DOES the unique one-two by Scotland's Callum Hawkins and Andrew Butchart at Britain's trials for the European cross-country Championships herald the dawn of an overdue revival for Scottish men's endurance running?

I believe it might. By any standards, the outcome of Saturday's contest in Liverpool was spectacular. The trial for the senior and under-23 teams for the Europeans in Samokov a week on Saturday was combined, and Kilbarchan's Hawkins out-lasted his Central rival by two seconds at the line. Hawkins' nomination to lead Britain's under-23 team (the squads are announced tomorrow) is a formality, as is that of Butchart for the senior contingent. Double Commonwealth finalist Luke Caldwell finished fourth, also ensuring his place.

Though Hawkins had Butchart's measure in claiming the Scottish cross-country crown last February, Butchart, who turns 23 in October, had gone unbeaten in 10 races this winter and is now about to make his GB debut in a major championship. His rise has been meteoric, after discovery of a dormant work ethic.

He took the Scottish 4k cross-country title three weeks ago, posted the fastest stage of the Scottish cross-country relays, and the remarkable double of fastest in both the English six and 12-stage relay championships. He took the Scottish 10k title on the road at Stirling in September and on his last head-to-head with Hawkins, the Leeds Abbey Dash 10k, he held off his rival by four seconds. Yesterday was his first time off the top step of the podium in any race since August 2.

By his own admission, Butchart was playing at the sport, getting by on natural ability without serious training until early last year. He took third in the Scottish schools cross-country championships at the first attempt, aged 16, and was third under-17 in the UK schools international on just one athletics session a week, plus football training. "I won at Dunblane High School no bother, but when I went to the Scottish schools cross, I was still up there with guys who took it a lot more seriously than I did."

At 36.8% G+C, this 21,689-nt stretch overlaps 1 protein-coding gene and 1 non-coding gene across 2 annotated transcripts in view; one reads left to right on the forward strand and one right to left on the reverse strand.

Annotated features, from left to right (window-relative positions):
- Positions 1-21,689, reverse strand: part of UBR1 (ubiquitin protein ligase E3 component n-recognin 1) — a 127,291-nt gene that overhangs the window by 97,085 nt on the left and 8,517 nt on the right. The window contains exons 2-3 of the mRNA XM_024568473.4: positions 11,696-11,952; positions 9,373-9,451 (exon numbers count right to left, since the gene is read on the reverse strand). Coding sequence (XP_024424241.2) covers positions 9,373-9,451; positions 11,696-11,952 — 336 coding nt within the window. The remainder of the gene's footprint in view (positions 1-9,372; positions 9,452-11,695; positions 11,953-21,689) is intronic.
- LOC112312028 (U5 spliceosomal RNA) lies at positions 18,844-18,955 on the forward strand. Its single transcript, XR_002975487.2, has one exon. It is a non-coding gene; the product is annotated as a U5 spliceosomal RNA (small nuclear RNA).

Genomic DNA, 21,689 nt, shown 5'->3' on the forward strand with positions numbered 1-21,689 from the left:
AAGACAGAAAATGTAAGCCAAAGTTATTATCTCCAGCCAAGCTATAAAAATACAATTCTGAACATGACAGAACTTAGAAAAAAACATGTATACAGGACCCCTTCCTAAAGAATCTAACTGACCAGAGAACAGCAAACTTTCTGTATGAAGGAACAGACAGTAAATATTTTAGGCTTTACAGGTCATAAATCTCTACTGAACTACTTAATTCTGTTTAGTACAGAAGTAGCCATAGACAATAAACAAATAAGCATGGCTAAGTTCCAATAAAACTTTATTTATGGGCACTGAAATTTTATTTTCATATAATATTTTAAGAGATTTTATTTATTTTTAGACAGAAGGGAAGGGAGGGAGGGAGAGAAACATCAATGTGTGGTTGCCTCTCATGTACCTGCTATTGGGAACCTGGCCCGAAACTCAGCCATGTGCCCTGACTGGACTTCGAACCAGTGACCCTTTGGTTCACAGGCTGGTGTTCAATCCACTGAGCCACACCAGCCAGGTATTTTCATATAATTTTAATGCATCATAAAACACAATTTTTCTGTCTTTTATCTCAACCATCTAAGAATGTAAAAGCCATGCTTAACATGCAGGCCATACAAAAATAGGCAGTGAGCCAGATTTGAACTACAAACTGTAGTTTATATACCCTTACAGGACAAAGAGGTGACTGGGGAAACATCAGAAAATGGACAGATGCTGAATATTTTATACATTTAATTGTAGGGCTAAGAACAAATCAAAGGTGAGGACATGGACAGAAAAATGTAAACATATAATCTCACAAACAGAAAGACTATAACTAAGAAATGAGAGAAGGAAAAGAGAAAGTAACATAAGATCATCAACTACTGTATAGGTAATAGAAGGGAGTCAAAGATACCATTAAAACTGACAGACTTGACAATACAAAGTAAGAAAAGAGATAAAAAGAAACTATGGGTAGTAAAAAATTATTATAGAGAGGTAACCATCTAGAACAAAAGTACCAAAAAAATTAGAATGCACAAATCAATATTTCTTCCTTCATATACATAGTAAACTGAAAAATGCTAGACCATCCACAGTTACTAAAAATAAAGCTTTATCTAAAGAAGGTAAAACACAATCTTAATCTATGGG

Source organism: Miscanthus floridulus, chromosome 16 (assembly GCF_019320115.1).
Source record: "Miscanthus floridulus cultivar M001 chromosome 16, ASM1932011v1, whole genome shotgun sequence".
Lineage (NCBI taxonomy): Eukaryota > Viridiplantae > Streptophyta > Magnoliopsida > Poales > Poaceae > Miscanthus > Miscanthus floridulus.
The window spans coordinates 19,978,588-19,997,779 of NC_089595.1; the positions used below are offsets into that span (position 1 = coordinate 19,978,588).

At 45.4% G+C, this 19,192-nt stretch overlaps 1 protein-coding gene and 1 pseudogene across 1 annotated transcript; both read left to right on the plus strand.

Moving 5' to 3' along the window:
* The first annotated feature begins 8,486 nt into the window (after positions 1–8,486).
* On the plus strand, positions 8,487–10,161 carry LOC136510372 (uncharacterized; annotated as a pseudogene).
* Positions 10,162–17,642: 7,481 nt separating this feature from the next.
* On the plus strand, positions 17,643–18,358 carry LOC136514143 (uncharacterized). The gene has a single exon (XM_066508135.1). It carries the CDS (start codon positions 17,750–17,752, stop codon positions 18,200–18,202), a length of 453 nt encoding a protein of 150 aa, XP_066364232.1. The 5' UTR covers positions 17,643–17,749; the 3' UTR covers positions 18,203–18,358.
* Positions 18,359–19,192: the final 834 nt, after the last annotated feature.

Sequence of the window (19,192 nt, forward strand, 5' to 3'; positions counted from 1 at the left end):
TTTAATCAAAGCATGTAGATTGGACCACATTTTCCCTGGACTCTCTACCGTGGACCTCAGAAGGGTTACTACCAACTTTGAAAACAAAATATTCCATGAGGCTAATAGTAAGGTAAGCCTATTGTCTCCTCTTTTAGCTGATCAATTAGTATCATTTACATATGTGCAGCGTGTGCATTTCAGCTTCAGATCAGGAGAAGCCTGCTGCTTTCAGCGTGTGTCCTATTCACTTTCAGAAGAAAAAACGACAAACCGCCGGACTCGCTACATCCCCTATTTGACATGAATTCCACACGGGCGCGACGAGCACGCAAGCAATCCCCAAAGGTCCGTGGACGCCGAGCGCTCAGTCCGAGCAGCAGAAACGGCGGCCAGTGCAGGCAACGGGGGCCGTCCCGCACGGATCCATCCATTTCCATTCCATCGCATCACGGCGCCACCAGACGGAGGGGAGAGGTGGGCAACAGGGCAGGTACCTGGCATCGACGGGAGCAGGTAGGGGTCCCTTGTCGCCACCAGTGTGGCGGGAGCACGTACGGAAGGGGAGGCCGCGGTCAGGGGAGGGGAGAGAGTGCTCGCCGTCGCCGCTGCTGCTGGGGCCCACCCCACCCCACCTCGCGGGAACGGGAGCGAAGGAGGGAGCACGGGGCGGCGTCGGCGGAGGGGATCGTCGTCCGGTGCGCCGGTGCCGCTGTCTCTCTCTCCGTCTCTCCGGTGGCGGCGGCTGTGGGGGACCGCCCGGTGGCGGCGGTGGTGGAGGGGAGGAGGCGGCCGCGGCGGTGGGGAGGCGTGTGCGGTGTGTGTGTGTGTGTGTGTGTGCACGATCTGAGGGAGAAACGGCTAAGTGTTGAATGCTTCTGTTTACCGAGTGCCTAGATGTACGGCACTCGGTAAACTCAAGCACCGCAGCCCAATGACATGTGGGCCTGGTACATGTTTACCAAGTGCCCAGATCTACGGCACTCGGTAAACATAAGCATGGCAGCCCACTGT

Just 20 months ago he was drafted into the Scottish cross-country team. He finished third under-23.

"I thought, if I can do this when I'm not training, what can I do if I put more miles in? So from then on I have stepped it up a bit. I wasn't really concentrating on athletics that much. I wasn't really bothered. My mileage has doubled to between 70 and 80. I used to play a lot of sports, mainly tennis and football. Now I don't, in case of injury. I try to be sensible.

"It got me thinking: I might as well give it a good bash and, having done so, I believe I can definitely achieve something in the sport. I will just keep pushing and see where I can go."

As a teenager, he had less commitment than many average club athletes. "And I had a better social life. I have given up a lot to get where I am now. I don't keep up with my old school mates from years ago. It's all about running now. Before, I'd go out for a drink. I was just like any other teenage kid - naughty in the streets about town, out with friends, having a laugh.

"It's all about training now, getting the miles in. I had to take it more seriously. I don't see why I can't achieve anything I want. I'd like to get better ranked in Britain at 5000 metres, improve my speed at 800 and 1500, and bring that into my endurance. I want to start knocking on the door of teams for major championships.

"I had hoped for 2014 selection at 1500m and went to the US to chase the qualifying time, but got injured. I realised I had to make a few adjustments to my life: train harder, go part-time at work and be more involved with my coach and training group."

He did an HNC in biological science, "but didn't enjoy it. I started work at Gleneagles Hotel as fitness instructor and lifeguard about three years ago. Both my parents support me every way they can, financially and day to day, making my dinner, stuff like that."

He and Hawkins worked together on Saturday, "to ensure we were in the team. Callum had just a bit more left in the tank, and got the win. It was a good field - a lot just back from Kenya, and training abroad.

"I think Callum has a great shout for an under-23 medal in Bugaria. I hope he does really well. It's a new experience for me. I want to come back as one of the top British guys, and do well as a team."

Do they get on well? There's a four-second pause, a laugh: "I think it's a love-hate relationship. If I win, he's angry. If he wins, I'm angry."

He is disappointed in the negativity of GB World cross-country championship policy. Britain will send only athletes capable of being in the top 30 to China next March. "I'll try to demonstrate I can make the top 30. I need to keep proving myself. They obviously have the money to send a team. If they can, why don't they send one?"